May 13, 2020

The latest piece in our series of responses to prompt cards from our resource Navigating with Kindness comes from Policy and Development Officer at the Carnegie UK Trust, Ben Thurman (pictured).

 

The Carnegie UK Trust seek to improve the lives and wellbeing of people throughout the UK, particularly those who are disadvantaged, by influencing public policy and changing lives through innovative practice and partnerships.

Colour portrait style photograph of Ben Thurman from Carnegie UK Trust.

Ben chose to respond to the prompt card “Listen, listen, Llsten”, which is pictured below, along with the following prompts:

Deep active listening is vital during any project, in teams, in families. We deepen our connections and understanding when we listen to what is behind the words, when we give others the space to express themselves without interruption.  

In these times of social distancing, how are you listening, and to whom? Are there more voices – on social media, video conferencing, in the news – but less space to be heard? Are there new voices and new messages that are finally being heard?  Are you listening more closely, to you family, colleagues, associates? What are you hearing?

The "Listen, listen listen" card from the Navigating with Kindness resource, which shows an illustration of a human ear. Pictured here on a red background with a pair of black over-ear headphones.

In response to the card Ben wrote the following blog, which focuses on the importance of deep listening and examines what the Carnegie UK Trust are finding to be of true importance during this time of crisis…


Listen, listen, listen

 

About a month ago, when the reality of lockdown still felt relatively new, I attended an online meeting in which we were asked to consider ‘what is changing now that we’d like to keep for good?’ Alongside reflections on innovation and changing practices, people spoke of a new-found gentleness and generosity in the way we interact with each other.

We noticed that our ‘professional’ relationships with colleagues and associates had shifted. We were taking time to ask about the wellbeing of those we work with, and we were listening – not in a superficial way, but actively and deeply, creating space for people to express themselves. Our interactions had become characterised by humanity, compassion and kindness, valuing ‘the whole person’, in a way that did not feel possible before.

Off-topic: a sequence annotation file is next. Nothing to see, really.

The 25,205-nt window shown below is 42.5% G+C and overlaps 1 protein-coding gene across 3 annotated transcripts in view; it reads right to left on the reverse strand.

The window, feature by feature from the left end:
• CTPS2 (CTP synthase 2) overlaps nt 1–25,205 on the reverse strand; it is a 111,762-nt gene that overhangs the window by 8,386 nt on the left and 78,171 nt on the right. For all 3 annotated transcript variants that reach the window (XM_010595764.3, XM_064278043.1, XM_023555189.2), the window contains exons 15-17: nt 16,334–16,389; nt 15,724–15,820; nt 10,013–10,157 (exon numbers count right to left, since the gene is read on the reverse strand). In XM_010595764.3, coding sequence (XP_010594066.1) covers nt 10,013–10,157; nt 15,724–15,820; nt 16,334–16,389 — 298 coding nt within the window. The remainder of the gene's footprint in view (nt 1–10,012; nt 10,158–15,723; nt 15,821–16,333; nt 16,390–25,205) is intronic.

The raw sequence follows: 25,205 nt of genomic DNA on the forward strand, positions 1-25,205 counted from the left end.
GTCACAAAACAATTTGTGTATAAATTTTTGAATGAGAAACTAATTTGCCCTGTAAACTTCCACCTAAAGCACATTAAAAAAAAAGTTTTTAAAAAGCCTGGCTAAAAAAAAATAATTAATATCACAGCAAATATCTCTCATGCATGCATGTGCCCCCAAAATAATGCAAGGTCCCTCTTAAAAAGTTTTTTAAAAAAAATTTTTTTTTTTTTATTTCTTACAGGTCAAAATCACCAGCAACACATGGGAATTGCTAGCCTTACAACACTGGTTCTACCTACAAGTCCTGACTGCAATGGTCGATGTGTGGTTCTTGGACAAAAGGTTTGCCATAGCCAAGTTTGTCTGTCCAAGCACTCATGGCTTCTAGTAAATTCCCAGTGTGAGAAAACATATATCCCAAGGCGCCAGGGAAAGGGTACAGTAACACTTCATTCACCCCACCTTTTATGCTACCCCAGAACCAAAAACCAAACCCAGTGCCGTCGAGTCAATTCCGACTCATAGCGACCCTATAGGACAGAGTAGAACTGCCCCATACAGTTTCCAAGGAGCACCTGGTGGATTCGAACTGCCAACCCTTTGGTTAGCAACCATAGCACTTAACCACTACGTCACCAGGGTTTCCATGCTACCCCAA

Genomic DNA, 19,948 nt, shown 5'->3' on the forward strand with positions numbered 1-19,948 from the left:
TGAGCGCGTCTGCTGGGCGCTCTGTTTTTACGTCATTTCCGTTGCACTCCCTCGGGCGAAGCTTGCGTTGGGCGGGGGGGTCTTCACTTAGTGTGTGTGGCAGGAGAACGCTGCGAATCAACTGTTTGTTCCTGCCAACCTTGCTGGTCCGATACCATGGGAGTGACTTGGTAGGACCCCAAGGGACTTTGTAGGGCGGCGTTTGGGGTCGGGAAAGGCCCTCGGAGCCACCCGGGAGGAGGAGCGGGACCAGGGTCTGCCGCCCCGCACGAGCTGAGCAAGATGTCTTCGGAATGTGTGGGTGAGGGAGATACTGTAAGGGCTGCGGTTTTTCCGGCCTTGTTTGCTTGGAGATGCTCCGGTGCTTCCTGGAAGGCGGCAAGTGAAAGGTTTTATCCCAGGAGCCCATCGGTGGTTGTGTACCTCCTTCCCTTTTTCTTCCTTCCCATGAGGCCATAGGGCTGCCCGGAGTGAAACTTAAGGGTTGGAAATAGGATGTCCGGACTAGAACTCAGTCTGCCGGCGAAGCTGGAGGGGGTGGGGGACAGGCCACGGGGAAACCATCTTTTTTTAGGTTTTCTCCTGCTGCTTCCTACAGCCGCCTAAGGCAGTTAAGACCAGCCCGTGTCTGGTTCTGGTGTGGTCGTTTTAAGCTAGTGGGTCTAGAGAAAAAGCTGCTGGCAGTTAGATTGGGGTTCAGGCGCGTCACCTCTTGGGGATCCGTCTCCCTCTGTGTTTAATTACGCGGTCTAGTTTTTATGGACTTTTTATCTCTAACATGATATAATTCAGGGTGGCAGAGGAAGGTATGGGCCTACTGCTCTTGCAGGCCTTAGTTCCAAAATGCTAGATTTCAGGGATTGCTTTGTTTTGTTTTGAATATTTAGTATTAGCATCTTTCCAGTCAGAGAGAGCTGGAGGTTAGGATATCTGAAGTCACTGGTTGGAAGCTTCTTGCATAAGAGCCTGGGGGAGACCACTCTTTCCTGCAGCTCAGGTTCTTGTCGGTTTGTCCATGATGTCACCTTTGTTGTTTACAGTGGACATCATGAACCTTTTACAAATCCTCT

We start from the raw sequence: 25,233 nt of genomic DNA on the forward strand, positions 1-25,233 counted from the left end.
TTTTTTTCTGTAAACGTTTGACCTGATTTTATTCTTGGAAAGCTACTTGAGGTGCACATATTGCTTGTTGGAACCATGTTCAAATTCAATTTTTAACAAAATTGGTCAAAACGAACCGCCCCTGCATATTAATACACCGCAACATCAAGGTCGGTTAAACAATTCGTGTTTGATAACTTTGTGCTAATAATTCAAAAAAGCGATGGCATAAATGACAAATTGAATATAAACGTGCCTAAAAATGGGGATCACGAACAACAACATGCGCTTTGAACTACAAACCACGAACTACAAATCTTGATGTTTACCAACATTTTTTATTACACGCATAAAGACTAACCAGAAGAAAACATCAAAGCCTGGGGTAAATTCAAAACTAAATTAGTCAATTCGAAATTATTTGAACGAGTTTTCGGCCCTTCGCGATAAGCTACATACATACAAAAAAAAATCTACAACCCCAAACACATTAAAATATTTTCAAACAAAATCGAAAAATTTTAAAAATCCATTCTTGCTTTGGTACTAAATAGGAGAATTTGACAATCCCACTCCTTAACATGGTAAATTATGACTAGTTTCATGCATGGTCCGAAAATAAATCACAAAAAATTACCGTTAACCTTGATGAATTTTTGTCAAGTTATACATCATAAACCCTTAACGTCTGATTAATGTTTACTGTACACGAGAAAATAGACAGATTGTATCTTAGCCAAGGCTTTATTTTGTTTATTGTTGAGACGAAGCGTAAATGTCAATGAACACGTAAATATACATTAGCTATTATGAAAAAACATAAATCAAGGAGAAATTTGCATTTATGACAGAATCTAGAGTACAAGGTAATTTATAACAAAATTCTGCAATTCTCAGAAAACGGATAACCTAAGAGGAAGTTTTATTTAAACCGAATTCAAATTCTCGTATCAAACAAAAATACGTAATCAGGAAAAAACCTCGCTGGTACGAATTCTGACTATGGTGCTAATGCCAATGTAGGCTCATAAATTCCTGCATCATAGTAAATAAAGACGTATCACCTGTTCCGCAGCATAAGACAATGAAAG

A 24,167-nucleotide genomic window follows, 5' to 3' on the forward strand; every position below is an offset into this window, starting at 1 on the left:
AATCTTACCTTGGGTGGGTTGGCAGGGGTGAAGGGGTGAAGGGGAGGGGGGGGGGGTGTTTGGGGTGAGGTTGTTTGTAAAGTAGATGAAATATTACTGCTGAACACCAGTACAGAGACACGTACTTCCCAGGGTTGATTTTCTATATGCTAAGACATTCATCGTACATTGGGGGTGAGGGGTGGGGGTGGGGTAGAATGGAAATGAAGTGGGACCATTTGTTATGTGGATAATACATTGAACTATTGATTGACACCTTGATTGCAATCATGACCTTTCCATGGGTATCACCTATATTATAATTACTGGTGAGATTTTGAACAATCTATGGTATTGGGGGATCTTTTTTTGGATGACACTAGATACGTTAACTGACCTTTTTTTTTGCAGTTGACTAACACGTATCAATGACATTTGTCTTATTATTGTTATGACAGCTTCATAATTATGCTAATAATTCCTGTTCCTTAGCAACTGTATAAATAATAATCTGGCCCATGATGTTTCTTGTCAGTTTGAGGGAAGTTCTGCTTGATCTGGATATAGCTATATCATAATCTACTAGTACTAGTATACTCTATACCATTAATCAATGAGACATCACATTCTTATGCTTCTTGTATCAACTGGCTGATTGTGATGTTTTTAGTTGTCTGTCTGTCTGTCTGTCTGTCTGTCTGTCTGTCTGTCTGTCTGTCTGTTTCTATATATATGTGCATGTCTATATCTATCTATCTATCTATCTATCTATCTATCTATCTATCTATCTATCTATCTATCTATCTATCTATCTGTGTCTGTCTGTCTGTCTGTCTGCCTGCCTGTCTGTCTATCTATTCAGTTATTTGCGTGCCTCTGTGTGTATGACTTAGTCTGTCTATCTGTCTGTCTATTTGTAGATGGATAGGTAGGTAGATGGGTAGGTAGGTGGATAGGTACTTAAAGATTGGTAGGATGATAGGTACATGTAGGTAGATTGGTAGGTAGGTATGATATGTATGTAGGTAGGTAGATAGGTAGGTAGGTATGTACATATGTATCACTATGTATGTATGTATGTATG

This is happening, too, in small ways, in neighbourhoods everywhere. Because of our shared experience, COVID-19 has given us permission to be kind. Despite being physically cut-off, people are forging new connections based on listening to one another, offering help and support, and caring about those around them in ways that previously felt risky or uncomfortable.

If the crisis has allowed us to listen more as individuals, it has also shone a light on those who already listened well. Those civil society organisations that are embedded in communities were able to identify local need and transform at pace. The speed of response – delivering emergency food provision and medication, maintaining social connection with those most at risk of being isolated – was possible because of the strength of networks of connection and the depth in understanding of people and place.

We’ve also seen a response from funders – relaxing targets and reporting mechanisms, enabling more flexibility to listen and respond to the needs of communities; and from local authorities, working more closely and collaboratively with local organisations. In these instances and in these places, we are perhaps beginning to see what can be achieved when we are united by a shared sense of purpose, when we work to our collective strengths, and when relationships are the operating principle. This feeling is strengthened by research suggesting that local authorities with a history of listening to communities have been better placed to deal with the current crisis as a result.

And yet, despite these positive reflections where the response has been underpinned by listening and by kindness, we are already seeing the virus take a much higher toll among certain communities, and we know that the longer term effects will not be distributed evenly. There are places where we have not listened well – and voices that are not being heard.

So, as our communities and key services respond to the crisis, and others turn their minds to recovery, it is important – just as in our personal relationships – to take time to listen. This is not a passive act: “radical listening,” in the words of Karin Woodley, is something that can “disrupt stereotypes, tackle social injustices and transfer control of our organisations back to the people we work with.”

Over the next few months, at the Carnegie UK Trust we will be talking to communities across the UK, to listen to their experiences and hear their stories; to understand where people have come together, where communities have been able to take control, and where this has not been possible. We hope that this, alongside other listening and learning, will ensure that the stories of people and place become the centre of policy and decision making about recovery. But more than this, we hope that hearing the experiences of communities becomes a core part of our approach – and that we never revert to a ‘normal mode’ where only some voices are heard, but instead embrace radical listening to build a kinder, more inclusive society.

Ben Thurman,  Carnegie UK Trust

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